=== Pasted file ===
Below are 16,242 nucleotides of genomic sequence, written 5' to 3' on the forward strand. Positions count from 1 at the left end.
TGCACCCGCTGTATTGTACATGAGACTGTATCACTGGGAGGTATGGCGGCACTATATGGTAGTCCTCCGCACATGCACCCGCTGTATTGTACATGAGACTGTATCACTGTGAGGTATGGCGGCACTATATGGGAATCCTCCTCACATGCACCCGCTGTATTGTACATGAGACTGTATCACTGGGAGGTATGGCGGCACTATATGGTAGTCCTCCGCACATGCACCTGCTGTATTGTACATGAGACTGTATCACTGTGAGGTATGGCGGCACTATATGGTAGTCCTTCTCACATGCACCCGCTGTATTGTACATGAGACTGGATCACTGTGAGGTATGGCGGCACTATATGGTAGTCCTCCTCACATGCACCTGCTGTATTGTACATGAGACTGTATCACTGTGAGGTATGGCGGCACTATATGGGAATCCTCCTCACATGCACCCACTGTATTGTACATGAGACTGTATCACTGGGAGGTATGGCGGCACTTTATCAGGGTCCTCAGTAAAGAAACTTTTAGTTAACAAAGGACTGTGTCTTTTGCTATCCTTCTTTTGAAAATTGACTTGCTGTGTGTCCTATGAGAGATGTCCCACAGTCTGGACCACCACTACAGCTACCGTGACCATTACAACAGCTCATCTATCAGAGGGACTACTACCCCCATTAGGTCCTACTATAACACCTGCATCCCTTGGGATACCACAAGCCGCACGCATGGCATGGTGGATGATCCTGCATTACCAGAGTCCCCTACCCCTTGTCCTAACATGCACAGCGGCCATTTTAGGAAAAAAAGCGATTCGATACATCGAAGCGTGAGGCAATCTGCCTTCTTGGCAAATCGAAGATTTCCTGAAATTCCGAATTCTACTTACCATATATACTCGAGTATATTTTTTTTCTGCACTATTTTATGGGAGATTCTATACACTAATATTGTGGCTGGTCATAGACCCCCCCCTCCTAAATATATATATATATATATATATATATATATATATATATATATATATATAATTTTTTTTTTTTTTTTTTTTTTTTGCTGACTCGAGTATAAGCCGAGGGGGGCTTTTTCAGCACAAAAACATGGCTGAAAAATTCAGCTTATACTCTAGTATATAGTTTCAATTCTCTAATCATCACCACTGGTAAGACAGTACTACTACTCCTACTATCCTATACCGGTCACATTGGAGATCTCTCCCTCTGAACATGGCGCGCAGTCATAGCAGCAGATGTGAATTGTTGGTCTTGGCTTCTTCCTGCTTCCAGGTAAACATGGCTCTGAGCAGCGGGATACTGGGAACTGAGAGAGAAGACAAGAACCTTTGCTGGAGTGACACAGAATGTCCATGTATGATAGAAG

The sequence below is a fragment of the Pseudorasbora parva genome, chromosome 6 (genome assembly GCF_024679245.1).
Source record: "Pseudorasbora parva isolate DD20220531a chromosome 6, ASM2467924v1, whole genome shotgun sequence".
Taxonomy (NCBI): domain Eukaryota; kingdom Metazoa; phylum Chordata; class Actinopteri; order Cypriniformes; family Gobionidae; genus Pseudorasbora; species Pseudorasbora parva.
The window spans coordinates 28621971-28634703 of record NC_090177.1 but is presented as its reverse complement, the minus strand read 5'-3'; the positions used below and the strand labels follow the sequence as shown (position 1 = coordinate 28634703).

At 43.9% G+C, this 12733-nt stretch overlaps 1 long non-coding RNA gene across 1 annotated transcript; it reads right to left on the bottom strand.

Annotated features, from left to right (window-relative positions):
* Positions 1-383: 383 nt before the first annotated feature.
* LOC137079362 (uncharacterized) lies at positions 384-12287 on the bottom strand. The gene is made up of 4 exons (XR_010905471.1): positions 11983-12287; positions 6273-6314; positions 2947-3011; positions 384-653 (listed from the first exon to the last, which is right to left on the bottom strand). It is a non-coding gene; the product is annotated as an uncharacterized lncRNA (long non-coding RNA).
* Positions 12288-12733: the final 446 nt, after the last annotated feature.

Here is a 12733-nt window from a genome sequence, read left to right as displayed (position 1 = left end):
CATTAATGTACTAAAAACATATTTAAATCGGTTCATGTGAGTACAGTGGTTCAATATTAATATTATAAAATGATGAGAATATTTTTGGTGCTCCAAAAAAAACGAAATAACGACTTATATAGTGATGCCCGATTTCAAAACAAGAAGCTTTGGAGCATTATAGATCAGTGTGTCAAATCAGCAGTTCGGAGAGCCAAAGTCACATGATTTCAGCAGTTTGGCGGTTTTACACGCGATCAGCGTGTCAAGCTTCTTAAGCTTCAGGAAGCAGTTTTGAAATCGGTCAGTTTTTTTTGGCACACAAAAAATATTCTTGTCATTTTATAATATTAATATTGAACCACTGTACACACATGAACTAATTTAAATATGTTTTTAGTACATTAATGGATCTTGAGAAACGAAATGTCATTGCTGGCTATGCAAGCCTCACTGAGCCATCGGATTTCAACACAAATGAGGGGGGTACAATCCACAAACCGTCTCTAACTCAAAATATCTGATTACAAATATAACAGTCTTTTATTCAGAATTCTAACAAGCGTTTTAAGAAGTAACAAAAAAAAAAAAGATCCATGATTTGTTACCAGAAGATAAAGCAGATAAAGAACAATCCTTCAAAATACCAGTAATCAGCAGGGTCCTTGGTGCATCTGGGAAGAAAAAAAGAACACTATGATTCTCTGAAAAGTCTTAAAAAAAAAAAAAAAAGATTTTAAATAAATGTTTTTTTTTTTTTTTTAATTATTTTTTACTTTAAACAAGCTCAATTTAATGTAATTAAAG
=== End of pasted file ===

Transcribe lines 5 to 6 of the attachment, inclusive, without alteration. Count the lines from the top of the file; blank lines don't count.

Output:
Taxonomy (NCBI): domain Eukaryota; kingdom Metazoa; phylum Chordata; class Actinopteri; order Cypriniformes; family Gobionidae; genus Pseudorasbora; species Pseudorasbora parva.
The window spans coordinates 28621971-28634703 of record NC_090177.1 but is presented as its reverse complement, the minus strand read 5'-3'; the positions used below and the strand labels follow the sequence as shown (position 1 = coordinate 28634703).